Do different types of bearings and noise from total hip arthroplasty influence hip-related pain, function, and quality of life postoperatively?Claus Varnum, Alma B Pedersen, Per Kjærsgaard-Andersen & Søren Overgaard
Background and purpose — Patient-reported outcome (PRO) is recognized as an important tool for evaluating the outcome and satisfaction after total hip arthroplasty (THA). We wanted to compare patient-reported outcome measure (PROM) scores from patients with ceramic-on-ceramic (CoC) THAs and those with metal-on-metal (MoM) THAs to scores from patients with metal-on-polyethylene (MoP) THAs, and to determine the influence of THA-related noise on PROM scores.
Patients and methods — We conducted a nationwide cross-sectional questionnaire survey in a cohort of patients identified from the Danish Hip Arthroplasty Registry. The PROMs included were: hip dysfunction and osteoarthritis and outcome score (HOOS), EQ-5D-3L, EQ VAS, UCLA activity score, and questions about noise from the THA. The response rate was 85% and the number of responders was 3,089. Of these, 45% had CoC THAs, 17% had MoM THAs, and 38% had MoP THAs, with a mean length of follow-up of 7, 5, and 7 years, respectively.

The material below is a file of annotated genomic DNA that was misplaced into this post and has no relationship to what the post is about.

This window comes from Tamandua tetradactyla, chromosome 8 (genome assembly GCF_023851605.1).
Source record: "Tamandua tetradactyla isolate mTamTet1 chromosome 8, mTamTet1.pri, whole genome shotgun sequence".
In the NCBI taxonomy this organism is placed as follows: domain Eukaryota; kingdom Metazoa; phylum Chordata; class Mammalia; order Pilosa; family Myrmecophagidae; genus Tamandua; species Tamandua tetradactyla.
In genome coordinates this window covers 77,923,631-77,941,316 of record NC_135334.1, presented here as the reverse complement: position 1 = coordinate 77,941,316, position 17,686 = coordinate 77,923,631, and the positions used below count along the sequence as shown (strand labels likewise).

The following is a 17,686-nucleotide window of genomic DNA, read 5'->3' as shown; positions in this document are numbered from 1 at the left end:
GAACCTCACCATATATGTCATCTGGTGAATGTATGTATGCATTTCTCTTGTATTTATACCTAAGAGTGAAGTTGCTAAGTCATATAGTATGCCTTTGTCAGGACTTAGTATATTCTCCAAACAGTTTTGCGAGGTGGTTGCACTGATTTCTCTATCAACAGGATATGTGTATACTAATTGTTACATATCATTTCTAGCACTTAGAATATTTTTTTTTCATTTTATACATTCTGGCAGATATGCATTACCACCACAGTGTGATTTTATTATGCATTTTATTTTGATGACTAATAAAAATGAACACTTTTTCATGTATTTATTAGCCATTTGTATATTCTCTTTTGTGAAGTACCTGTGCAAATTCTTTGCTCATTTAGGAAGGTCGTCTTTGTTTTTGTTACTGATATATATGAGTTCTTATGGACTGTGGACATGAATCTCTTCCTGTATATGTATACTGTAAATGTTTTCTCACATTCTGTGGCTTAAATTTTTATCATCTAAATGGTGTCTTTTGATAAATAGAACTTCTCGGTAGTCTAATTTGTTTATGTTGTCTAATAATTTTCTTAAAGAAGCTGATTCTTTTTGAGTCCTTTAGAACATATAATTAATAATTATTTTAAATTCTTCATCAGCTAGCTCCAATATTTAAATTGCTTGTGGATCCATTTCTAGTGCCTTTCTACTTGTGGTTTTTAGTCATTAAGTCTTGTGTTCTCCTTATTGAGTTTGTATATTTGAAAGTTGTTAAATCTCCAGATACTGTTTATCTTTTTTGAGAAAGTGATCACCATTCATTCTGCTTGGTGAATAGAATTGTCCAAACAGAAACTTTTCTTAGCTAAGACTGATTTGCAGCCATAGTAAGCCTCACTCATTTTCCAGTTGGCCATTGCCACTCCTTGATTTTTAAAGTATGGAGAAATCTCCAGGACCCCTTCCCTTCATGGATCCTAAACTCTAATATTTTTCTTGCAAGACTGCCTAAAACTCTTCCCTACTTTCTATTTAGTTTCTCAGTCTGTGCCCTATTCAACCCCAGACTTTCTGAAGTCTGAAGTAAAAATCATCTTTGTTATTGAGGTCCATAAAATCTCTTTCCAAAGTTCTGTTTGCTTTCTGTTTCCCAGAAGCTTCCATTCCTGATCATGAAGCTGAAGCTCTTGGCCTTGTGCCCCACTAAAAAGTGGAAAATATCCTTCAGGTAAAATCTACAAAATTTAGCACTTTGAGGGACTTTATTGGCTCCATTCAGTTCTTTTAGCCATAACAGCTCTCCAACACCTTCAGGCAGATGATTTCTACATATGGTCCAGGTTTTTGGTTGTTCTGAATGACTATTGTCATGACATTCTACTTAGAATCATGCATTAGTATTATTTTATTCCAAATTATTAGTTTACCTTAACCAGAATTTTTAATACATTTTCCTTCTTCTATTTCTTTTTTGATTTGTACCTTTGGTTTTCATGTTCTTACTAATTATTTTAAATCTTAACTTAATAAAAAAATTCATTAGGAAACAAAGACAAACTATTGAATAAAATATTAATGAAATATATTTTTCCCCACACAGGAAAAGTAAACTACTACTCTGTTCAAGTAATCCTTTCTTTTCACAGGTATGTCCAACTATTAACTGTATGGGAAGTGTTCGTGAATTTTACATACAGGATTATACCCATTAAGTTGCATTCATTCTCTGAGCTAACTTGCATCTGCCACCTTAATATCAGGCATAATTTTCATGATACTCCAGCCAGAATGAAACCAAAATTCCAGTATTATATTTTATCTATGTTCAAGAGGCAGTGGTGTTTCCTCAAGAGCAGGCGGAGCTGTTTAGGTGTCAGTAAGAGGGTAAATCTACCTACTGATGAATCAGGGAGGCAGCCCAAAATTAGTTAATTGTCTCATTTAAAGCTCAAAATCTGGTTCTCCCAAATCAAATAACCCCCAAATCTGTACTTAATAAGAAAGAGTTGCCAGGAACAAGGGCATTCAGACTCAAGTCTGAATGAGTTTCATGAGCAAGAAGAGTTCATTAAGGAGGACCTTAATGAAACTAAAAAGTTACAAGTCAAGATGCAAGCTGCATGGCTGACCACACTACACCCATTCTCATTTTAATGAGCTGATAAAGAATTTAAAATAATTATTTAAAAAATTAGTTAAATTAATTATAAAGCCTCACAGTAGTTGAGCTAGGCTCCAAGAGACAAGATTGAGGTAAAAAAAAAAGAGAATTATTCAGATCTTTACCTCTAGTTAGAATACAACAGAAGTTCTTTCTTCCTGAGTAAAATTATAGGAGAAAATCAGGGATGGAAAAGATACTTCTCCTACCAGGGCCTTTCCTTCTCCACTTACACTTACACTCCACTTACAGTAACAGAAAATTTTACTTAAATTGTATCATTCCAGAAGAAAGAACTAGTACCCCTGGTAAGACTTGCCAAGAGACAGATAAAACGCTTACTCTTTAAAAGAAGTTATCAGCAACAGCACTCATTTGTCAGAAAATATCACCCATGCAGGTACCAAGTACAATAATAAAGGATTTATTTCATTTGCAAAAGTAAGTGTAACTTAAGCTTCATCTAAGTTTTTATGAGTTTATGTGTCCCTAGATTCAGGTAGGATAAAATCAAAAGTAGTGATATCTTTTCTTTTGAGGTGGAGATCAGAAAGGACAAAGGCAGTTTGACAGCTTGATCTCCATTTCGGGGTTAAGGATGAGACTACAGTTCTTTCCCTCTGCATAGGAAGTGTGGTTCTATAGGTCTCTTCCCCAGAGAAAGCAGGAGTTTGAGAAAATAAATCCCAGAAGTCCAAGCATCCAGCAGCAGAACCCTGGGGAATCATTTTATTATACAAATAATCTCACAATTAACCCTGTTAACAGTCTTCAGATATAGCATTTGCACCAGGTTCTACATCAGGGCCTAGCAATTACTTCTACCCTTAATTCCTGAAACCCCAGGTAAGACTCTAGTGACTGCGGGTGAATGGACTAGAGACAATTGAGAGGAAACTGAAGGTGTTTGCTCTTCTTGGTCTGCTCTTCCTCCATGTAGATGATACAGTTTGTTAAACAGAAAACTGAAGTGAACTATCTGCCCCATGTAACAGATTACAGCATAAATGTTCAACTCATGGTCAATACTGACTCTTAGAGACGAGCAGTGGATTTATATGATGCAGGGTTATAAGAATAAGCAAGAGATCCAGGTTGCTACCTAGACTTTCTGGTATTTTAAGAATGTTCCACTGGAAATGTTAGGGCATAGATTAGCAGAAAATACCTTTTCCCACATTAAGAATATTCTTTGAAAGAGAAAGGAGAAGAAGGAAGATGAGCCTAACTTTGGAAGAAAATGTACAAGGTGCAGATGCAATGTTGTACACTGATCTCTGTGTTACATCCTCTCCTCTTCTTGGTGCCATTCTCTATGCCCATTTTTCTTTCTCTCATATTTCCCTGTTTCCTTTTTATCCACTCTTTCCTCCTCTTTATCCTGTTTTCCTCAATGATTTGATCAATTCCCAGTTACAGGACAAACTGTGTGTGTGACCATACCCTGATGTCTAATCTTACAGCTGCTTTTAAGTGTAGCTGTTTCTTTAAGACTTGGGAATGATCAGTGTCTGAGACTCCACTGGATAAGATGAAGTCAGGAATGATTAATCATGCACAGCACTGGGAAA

Results — Compared to MoP THAs, the mean PROM scores for CoC and MoM THAs were similar, except that CoC THAs had a lower mean score for HOOS Symptoms than did MoP THA. 27% of patients with CoC THAs, 29% with MoM THAs, and 12% with MoP THAs reported noise from their hip. For the 3 types of bearings, PROM scores from patients with a noisy THA were statistically significantly worse than those from patients with a silent MoP THA. The exception was noisy CoC and MoM THAs, which had the same mean UCLA activity score as silent MoP THAs.
Interpretation — A high proportion of patients reported noise from the THA, and these patients had worse PROM scores than patients with silent MoP THAs.